Anthony Lucas ran many pass routes as a football player in his time at the University of Arkansas. Whether it was a hitch and go an out route or a simple fade, few Razorback wide receivers did it with as much grace and skill as the slender 6-3 product from Tallulah, La.

However, it was a post route that permanently etched Lucas’ name in the memories of Razorback football fans forever on a late October afternoon in 1999. With 3:44 to play, Lucas split the defenders to haul in a 23-yard touchdown pass from Razorback quarterback Clint Stoerner to lead Arkansas to a 28-24 win over No. 3 and defending national c hampion Tennessee in Fayetteville. Razorback fans rushed the field and carried the goal posts to Dickson Street in one of the most exciting finishes in recent Razorback history.

Some might mistakenly assume that Lucas’ path to that storybook finish came off without a hitch. Instead it was only after countless hours of personal sacrifice, commitment and hard work on the field and in the classroom that Lucas even had the opportunity to make the biggest catch of his life.

Lucas enrolled at the University of Arkansas in the fall of 1994 as a part-time student and a partial qualifier. His ACT score didn’t meet the requirement to be eligible for his first semester on a college campus. He quietly went about his school work improving his academic resume before ever setting foot even on the practice field. In the spring of 1995, he joined the football team for the first time and prepared for his freshman season.

His hard work began to pay dividends as he posted a then-Arkansas freshman record with 27 catches for 526 yards and four touchdowns in 1995 to help the Razorbacks win the Southeastern Conference’s Western Division title. Things appeared to be heading in the right direction for the All-SEC Freshman selection. It wasn’t long, however, before Lucas would face adversity again.

In the 1996 season opener, Lucas suffered a season-ending injury that left him on the sidelines once again. He applied his grit and determination and was back after a medical hardship for his sophomore season in 1997. After making 27 catches for 495 yards and four touchdowns as a sophomore, he exploded on the national scene with 43 receptions for a school record 1,004 receiving yards and 10 touchdowns in 1998. He earned second-team All-SEC honors for his efforts.

A pre-season All-America selection, Lucas capped his career with a 37 receptions for 822 yards and four touchdowns as senior in 1999. He earned third-team All-America honors from the Associated Press and first-team All-SEC recognition.

He remains Arkansas all-time leading receiver with 2,879 yards and his 137 career catches rank fourth while his 23 touchdowns still rank second in the Razorback record book.

While his playing career remains chronicled in the UA record book, Lucas’ commitment to academics and community service is also remembered by those on the Fayetteville campus. Majoring in social work, Lucas was active in community service through Arkansas Athletes Outreach and was named to the SEC Good Works team. He earned his bachelor’s degree in social work in the fall of 1999 and walked in graduation ceremonies in the spring of 2000.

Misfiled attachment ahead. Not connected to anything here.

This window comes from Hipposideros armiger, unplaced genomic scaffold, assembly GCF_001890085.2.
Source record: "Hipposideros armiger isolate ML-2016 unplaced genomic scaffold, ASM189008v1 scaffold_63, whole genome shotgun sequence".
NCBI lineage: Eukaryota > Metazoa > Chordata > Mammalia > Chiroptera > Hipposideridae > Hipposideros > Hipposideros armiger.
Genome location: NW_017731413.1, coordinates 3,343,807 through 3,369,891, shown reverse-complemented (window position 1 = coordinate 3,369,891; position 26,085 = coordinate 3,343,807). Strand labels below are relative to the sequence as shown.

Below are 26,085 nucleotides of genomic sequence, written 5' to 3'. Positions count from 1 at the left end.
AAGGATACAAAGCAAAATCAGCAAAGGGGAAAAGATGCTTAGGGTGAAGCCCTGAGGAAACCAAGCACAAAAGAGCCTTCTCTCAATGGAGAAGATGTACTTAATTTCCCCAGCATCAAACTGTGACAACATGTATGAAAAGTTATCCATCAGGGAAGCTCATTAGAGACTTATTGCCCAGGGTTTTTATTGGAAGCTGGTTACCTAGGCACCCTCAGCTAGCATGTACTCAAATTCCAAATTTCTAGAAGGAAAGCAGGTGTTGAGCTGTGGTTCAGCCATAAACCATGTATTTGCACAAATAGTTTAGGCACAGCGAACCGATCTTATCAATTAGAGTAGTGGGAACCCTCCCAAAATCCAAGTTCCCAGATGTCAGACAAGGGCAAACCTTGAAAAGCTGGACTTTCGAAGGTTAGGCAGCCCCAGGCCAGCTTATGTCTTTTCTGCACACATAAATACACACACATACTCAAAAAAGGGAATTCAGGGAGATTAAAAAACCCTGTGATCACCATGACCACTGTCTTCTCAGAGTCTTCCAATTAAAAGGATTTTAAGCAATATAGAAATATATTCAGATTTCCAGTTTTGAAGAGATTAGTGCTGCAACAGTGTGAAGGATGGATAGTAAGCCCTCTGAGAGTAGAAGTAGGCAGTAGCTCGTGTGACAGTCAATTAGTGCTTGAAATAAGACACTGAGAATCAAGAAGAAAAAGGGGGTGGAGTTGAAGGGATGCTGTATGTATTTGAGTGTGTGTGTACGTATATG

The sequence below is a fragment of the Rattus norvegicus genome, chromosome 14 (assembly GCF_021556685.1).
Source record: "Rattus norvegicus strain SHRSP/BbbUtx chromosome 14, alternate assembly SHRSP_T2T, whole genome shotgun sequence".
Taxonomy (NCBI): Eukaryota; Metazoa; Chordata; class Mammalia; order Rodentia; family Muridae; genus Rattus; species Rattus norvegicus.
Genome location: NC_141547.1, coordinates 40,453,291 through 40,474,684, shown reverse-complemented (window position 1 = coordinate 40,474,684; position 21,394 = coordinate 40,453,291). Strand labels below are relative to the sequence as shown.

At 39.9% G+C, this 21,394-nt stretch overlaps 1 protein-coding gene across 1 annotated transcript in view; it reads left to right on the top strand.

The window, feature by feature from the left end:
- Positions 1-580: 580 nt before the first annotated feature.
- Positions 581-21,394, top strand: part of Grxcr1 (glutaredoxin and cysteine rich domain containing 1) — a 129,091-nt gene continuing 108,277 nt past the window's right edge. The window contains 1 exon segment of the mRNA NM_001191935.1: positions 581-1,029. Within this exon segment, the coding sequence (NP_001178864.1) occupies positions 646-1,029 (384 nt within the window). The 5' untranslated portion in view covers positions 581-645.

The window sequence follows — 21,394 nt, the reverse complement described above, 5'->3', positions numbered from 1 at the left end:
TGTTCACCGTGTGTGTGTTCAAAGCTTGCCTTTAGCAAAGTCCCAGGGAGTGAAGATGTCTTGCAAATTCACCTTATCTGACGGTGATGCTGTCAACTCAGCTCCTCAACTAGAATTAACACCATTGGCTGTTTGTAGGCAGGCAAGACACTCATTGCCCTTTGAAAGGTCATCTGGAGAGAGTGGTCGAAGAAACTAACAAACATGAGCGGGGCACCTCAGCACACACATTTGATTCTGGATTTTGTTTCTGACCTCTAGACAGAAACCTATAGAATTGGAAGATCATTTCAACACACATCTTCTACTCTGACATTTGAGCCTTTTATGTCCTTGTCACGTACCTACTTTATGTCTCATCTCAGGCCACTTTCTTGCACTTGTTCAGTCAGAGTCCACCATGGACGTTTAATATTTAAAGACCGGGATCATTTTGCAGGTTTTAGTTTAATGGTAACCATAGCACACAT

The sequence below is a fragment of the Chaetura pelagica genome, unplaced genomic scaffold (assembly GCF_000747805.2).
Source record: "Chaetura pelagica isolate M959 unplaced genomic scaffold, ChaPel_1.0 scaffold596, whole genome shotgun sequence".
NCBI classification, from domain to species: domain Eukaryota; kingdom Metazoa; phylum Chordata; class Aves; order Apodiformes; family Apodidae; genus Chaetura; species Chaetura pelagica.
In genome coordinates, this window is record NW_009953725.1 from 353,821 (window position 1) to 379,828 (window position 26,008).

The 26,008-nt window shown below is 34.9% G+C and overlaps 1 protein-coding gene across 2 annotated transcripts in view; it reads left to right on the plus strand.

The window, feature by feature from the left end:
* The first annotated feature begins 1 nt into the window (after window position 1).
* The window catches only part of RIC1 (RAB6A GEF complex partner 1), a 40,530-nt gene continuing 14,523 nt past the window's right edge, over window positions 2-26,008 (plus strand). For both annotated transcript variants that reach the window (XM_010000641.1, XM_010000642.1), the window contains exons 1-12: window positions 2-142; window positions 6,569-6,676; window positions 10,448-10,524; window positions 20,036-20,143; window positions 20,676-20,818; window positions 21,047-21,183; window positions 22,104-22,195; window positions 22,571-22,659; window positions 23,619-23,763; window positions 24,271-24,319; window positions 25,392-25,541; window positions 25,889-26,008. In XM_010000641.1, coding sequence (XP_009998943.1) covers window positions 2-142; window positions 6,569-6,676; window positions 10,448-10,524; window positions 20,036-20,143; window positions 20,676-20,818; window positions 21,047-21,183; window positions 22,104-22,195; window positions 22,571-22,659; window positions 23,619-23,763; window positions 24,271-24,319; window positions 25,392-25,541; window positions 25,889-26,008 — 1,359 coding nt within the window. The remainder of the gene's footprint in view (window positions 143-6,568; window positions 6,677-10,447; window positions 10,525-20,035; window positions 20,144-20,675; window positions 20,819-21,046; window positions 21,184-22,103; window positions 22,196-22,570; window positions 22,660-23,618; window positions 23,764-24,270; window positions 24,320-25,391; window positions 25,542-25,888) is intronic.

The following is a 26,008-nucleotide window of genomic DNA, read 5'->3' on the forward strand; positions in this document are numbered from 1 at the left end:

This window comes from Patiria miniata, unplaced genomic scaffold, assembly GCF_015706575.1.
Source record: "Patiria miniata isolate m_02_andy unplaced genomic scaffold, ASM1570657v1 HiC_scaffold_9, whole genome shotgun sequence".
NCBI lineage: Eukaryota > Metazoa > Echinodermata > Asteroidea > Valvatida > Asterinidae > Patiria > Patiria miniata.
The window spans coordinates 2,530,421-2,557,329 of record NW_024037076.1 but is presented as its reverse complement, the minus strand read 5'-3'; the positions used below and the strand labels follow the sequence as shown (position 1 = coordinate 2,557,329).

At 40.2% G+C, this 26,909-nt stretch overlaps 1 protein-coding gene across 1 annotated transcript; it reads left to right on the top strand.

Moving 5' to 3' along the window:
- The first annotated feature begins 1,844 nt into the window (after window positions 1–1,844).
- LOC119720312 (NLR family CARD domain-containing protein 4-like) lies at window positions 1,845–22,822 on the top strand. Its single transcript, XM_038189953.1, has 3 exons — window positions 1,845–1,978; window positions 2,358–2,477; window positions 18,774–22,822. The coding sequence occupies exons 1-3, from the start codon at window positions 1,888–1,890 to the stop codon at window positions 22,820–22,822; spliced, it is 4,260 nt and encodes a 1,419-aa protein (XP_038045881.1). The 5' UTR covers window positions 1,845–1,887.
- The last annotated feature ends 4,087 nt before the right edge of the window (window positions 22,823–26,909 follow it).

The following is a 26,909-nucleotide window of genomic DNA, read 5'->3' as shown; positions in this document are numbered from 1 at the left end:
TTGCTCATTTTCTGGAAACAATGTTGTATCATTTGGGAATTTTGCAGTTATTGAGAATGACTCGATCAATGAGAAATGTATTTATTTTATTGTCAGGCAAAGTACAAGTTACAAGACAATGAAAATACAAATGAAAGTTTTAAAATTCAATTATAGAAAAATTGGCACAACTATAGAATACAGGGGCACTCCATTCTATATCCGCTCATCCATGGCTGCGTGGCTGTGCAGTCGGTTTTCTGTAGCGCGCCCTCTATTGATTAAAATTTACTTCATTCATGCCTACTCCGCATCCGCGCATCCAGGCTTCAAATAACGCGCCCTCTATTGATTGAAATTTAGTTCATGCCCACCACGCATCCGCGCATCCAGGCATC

Lucas was drafted by the Green Bay Packers, but several knee injuries and required surgeries ended his professional football career prematurely. Just as in college, Lucas didn’t dwell on his misfortune but rallied around his opportunity to make a contribution.

Today, Lucas continues to make big plays in the communities of Arkansas. Lucas is the director of Life CHAMPS Youth Sports, an organization focused on developing "champions for life" by providing athletic instruction and competition, but also focusing on the importance of character and education. Lucas has also been active in honoring the memory one of his former teammates by helping kids through the Brandon Burlsworth Foundation.

Lucas also serves as the facility coordinator for D1 Sports Training and Therapy in Little Rock. In a recent fundraiser for the D1 Foundation, dedicated to providing underprivileged children the opportunity for top-flight training, Lucas took on former Middleweight boxing champion Jermain Taylor in a contest to determine the best athlete in Little Rock. Although coming up short in the competition against Taylor, Lucas was once again at the forefront of helping those in need.

Lucas currently lives in Little Rock with his wife Devaź  and their dog Taz. Almost a decade has passed since his memorable catch in that unforgettable game. While he hasn’t played a down of football in a number of years, Anthony Lucas’ unwavering commitment to helping others reach their potential in life continues to make Razorback fans proud.

The University of Arkansas’ Athletic Department recognizes its heritage and the countless contributions made by African-American student-athletes in all 19 of its varsity sports. The Razorbacks are proud to celebrate this great tradition and recognize some of the inspiring pioneers, great student-athletes and outstanding role models that have worn a Razorback uniform as a part of Black History Month.